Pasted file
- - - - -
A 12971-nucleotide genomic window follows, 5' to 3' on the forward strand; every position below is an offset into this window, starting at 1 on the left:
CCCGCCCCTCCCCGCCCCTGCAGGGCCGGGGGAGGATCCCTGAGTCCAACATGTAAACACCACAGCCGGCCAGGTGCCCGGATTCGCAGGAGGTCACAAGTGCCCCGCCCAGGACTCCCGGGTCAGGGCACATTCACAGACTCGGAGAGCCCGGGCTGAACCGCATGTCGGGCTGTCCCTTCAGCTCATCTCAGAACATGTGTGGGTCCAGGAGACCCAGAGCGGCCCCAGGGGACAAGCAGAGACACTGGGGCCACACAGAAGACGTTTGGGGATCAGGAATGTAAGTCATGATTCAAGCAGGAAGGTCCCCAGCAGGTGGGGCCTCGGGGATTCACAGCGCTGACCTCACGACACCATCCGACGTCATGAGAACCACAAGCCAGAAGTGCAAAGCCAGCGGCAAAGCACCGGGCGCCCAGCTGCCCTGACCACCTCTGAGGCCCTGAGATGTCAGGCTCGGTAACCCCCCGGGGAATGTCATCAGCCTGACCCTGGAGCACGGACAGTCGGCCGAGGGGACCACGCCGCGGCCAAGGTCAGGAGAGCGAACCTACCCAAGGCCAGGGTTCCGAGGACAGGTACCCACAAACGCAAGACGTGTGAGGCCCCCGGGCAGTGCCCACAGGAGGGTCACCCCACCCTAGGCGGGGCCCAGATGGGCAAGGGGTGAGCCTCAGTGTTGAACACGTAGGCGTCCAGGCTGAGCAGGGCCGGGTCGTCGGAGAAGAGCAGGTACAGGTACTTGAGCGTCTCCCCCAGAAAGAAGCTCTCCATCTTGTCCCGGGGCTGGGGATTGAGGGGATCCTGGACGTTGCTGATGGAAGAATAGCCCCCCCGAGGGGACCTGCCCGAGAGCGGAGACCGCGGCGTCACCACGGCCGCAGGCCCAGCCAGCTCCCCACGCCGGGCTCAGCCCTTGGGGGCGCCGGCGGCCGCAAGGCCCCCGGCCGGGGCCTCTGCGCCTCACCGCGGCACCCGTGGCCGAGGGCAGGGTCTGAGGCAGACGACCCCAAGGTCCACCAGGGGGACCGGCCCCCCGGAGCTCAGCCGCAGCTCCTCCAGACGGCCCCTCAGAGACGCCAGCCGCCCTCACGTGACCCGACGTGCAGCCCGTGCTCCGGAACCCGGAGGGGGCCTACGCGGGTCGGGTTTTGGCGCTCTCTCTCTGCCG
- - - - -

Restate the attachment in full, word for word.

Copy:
A 12971-nucleotide genomic window follows, 5' to 3' on the forward strand; every position below is an offset into this window, starting at 1 on the left:
CCCGCCCCTCCCCGCCCCTGCAGGGCCGGGGGAGGATCCCTGAGTCCAACATGTAAACACCACAGCCGGCCAGGTGCCCGGATTCGCAGGAGGTCACAAGTGCCCCGCCCAGGACTCCCGGGTCAGGGCACATTCACAGACTCGGAGAGCCCGGGCTGAACCGCATGTCGGGCTGTCCCTTCAGCTCATCTCAGAACATGTGTGGGTCCAGGAGACCCAGAGCGGCCCCAGGGGACAAGCAGAGACACTGGGGCCACACAGAAGACGTTTGGGGATCAGGAATGTAAGTCATGATTCAAGCAGGAAGGTCCCCAGCAGGTGGGGCCTCGGGGATTCACAGCGCTGACCTCACGACACCATCCGACGTCATGAGAACCACAAGCCAGAAGTGCAAAGCCAGCGGCAAAGCACCGGGCGCCCAGCTGCCCTGACCACCTCTGAGGCCCTGAGATGTCAGGCTCGGTAACCCCCCGGGGAATGTCATCAGCCTGACCCTGGAGCACGGACAGTCGGCCGAGGGGACCACGCCGCGGCCAAGGTCAGGAGAGCGAACCTACCCAAGGCCAGGGTTCCGAGGACAGGTACCCACAAACGCAAGACGTGTGAGGCCCCCGGGCAGTGCCCACAGGAGGGTCACCCCACCCTAGGCGGGGCCCAGATGGGCAAGGGGTGAGCCTCAGTGTTGAACACGTAGGCGTCCAGGCTGAGCAGGGCCGGGTCGTCGGAGAAGAGCAGGTACAGGTACTTGAGCGTCTCCCCCAGAAAGAAGCTCTCCATCTTGTCCCGGGGCTGGGGATTGAGGGGATCCTGGACGTTGCTGATGGAAGAATAGCCCCCCCGAGGGGACCTGCCCGAGAGCGGAGACCGCGGCGTCACCACGGCCGCAGGCCCAGCCAGCTCCCCACGCCGGGCTCAGCCCTTGGGGGCGCCGGCGGCCGCAAGGCCCCCGGCCGGGGCCTCTGCGCCTCACCGCGGCACCCGTGGCCGAGGGCAGGGTCTGAGGCAGACGACCCCAAGGTCCACCAGGGGGACCGGCCCCCCGGAGCTCAGCCGCAGCTCCTCCAGACGGCCCCTCAGAGACGCCAGCCGCCCTCACGTGACCCGACGTGCAGCCCGTGCTCCGGAACCCGGAGGGGGCCTACGCGGGTCGGGTTTTGGCGCTCTCTCTCTGCCG